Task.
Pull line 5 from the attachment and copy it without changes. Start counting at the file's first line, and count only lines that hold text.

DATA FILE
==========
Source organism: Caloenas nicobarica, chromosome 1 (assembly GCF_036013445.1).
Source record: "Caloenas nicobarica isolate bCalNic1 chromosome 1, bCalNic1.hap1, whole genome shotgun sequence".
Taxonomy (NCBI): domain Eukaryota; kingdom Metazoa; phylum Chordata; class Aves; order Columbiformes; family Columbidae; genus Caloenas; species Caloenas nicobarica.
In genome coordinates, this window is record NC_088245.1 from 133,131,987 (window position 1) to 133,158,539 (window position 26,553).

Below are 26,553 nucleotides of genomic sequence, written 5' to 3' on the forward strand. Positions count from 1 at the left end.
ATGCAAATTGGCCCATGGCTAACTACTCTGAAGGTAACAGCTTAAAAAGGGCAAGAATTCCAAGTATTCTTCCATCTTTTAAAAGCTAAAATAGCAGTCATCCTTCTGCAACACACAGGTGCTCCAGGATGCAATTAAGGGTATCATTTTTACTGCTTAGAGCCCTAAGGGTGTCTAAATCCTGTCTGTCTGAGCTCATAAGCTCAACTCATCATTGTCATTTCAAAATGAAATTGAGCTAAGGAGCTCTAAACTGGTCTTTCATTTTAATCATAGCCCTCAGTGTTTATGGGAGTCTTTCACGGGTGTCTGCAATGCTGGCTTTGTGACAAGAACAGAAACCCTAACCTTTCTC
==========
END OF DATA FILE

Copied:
Below are 26,553 nucleotides of genomic sequence, written 5' to 3' on the forward strand. Positions count from 1 at the left end.